Cadmium. Arsenic. Sulfur dioxide.

This inventory of poisons works as individual verbless sentences. Each period is a stop sign that slows the reader down in a dramatic way. I have argued that three is the largest number in literature because it is used to represent the whole.

Dust laced with lead has hung like a dense fog permeating the factory where workers crack open spent car batteries, extract the lead and melt it down in a furnace that runs around 1,500 degrees. The molten lead is reforged and sold to companies that make new car batteries and other products.

They say that one job of literature is to make the familiar look strange. In journalism and other forms of public writing, it is to make the strange familiar, to reveal the dangerous hidden realities of the world. That simile of dust and fog, rare in investigative work, denotes a toxic setting, an image reinforced by photography. Verbs do the job here: laced, hung, crack open, extract, melt, reforged. That number 1,500 degrees, burns brightly at the end of the sentence where readers can’t miss it.

Hundreds of workers have been exposed to extreme amounts of the neurotoxin.

The human element is introduced at just the right moment. While writers prefer active verbs, the passive – have been exposed – is the right choice when the subject is the victim of the action.

And the consequences have been profound.

With the exception of those verbless sentences, this final sentence, at six words, is the shortest in the passage. Writers often express their most important point in the shortest sentence. A good lead does not have to tell us everything at the top. It can serve, in the words of author John McPhee, as a flashlight that shines down into the story, inviting and enticing us to experience what is to come.

Call it home cooking if you like, readers, but that represents my best lead of the Pulitzer season.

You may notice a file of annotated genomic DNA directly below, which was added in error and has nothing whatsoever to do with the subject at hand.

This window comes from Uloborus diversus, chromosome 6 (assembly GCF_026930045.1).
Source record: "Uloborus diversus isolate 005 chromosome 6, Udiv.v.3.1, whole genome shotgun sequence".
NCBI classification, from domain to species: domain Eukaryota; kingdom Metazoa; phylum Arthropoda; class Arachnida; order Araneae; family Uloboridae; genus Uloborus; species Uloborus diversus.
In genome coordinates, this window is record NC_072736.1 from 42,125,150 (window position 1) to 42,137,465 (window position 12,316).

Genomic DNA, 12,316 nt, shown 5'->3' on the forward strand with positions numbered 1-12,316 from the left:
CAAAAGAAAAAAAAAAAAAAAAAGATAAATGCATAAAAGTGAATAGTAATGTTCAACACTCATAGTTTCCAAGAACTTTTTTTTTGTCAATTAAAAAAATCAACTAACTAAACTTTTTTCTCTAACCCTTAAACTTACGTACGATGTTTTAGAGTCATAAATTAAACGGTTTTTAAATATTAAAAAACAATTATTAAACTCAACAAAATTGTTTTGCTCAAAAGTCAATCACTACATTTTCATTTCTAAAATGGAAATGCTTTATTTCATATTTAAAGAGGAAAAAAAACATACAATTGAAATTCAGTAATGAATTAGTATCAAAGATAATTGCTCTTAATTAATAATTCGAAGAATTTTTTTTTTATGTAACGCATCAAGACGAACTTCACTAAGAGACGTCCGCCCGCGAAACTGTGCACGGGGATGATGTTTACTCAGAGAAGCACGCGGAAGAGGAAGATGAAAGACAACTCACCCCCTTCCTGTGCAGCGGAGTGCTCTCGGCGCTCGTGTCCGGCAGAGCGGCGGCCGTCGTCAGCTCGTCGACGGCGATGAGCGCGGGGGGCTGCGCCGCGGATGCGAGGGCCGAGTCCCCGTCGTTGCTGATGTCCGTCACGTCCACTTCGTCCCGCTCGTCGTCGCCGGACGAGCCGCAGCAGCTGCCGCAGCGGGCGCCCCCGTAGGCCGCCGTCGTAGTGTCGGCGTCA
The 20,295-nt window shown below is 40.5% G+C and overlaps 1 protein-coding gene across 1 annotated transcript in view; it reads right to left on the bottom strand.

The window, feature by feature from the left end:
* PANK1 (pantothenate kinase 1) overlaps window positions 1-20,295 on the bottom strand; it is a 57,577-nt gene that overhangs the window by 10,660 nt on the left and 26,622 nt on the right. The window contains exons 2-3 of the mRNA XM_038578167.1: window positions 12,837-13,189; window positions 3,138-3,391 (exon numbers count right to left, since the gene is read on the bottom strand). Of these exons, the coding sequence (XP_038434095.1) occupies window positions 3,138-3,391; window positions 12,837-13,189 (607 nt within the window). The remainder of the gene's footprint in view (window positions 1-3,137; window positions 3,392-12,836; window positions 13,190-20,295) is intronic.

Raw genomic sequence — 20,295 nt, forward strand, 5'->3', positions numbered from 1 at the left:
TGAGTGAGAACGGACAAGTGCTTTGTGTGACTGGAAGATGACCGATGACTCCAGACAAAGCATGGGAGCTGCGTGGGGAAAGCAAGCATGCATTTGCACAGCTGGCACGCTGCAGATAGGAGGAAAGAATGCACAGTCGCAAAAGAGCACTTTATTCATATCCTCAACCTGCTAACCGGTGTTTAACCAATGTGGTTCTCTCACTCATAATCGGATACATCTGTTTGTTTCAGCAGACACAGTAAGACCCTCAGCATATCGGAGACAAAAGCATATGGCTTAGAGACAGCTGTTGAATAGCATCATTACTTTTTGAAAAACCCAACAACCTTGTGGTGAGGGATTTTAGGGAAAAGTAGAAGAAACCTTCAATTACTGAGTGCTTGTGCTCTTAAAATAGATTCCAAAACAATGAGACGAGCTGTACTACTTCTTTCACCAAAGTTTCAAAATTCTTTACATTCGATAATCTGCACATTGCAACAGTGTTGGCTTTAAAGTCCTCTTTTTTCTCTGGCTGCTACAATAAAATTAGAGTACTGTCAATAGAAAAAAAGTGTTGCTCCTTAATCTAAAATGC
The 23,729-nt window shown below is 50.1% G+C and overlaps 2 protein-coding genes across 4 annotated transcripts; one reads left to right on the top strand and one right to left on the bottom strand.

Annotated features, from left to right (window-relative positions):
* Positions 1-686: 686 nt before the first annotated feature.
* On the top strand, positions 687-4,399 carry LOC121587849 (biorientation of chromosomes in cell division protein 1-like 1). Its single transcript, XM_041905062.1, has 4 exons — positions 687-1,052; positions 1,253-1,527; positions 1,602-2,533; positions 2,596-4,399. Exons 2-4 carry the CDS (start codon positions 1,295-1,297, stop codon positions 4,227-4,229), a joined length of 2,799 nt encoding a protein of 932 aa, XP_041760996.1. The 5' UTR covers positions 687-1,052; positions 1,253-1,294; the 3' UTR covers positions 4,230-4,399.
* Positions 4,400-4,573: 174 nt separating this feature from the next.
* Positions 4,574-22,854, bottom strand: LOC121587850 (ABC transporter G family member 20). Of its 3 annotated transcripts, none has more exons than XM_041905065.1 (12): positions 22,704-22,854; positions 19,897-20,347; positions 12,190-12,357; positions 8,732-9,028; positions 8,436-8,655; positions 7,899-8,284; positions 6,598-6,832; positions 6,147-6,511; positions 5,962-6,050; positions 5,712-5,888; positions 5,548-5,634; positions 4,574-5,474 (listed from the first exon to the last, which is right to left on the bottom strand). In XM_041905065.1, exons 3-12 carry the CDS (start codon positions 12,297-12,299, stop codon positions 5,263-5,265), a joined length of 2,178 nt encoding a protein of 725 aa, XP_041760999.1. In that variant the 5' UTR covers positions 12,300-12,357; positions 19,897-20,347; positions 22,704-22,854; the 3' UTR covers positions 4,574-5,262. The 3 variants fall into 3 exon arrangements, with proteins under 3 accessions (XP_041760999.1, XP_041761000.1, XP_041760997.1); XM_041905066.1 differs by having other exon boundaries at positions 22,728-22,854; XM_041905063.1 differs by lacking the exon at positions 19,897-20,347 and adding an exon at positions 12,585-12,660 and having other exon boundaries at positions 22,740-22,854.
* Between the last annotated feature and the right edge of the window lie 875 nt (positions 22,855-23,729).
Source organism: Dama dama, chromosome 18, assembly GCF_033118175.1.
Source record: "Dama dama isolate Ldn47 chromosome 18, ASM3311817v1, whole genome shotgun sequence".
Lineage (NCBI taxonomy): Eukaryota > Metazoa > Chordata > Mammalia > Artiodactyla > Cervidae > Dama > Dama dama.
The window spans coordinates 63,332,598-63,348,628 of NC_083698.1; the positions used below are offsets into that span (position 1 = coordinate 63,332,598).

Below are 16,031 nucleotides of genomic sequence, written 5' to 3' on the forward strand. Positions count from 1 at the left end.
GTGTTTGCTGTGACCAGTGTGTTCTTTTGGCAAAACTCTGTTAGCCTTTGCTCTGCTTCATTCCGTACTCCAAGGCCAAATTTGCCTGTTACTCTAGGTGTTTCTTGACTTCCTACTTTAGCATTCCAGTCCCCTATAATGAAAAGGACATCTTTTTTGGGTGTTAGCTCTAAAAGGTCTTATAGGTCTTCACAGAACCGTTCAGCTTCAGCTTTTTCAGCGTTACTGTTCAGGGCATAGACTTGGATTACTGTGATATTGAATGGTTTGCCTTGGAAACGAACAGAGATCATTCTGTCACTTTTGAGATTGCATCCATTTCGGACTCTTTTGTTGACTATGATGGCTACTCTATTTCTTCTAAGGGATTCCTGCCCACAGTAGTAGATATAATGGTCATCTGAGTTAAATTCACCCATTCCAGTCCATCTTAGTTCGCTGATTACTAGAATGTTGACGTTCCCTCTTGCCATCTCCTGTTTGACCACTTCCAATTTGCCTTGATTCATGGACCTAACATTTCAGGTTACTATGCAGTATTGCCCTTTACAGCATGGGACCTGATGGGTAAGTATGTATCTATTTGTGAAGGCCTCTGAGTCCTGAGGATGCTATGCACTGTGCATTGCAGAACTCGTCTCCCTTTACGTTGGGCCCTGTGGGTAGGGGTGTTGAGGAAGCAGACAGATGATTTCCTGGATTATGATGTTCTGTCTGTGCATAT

First runner-up goes to another great Florida paper, the Miami Herald, for this riveting story of a collapsing condo. It was written by Sarah Blaskey, who makes us hear, see and think:

It began with a loud boom, boom.

Then, a thunderous throoom, punctuated by the crash of concrete. Champlain Towers South creaked and groaned but held.

Minutes passed. Four. Five. Six. Seven. Suddenly a tremendous roar fractured the eerie stillness, like an impossibly loud explosion, as the 12-story concrete structure seemed to melt downward from the middle, almost like sand flowing through an hourglass at high speed.

It was unprecedented and seemingly unexplainable — at least at first.

The Herald won the prize for Breaking News Reporting.

Honorable mention goes to Natalie Wolchover, astrophysicist and brilliant editor for Quanta Magazine. The prize for Explanatory Journalism went to a story on the creation of an amazingly powerful new telescope. After I read this first long paragraph, I expected to see a starship from a space movie come cruising by:

To look back in time at the cosmos’s infancy and witness the first stars flicker on, you must first grind a mirror as big as a house. Its surface must be so smooth that, if the mirror were the scale of a continent, it would feature no hill or valley greater than ankle height. Only a mirror so huge and smooth can collect and focus the faint light coming from the farthest galaxies in the sky — light that left its source long ago and therefore shows the galaxies as they appeared in the ancient past, when the universe was young. The very faintest, farthest galaxies we would see still in the process of being born, when mysterious forces conspired in the dark and the first crops of stars started to shine.

There is much more great writing among the Pulitzer winners and finalists. I am sure I have missed some pieces that deserve appreciation and analysis. Cheers to these journalists and to all who labor in the public interest.

And please, readers, if you see a great short lead, send it my way.

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Roy Peter Clark has taught writing at Poynter to students of all ages since 1979. He has served the Institute as its first full-time faculty…
Roy Peter Clark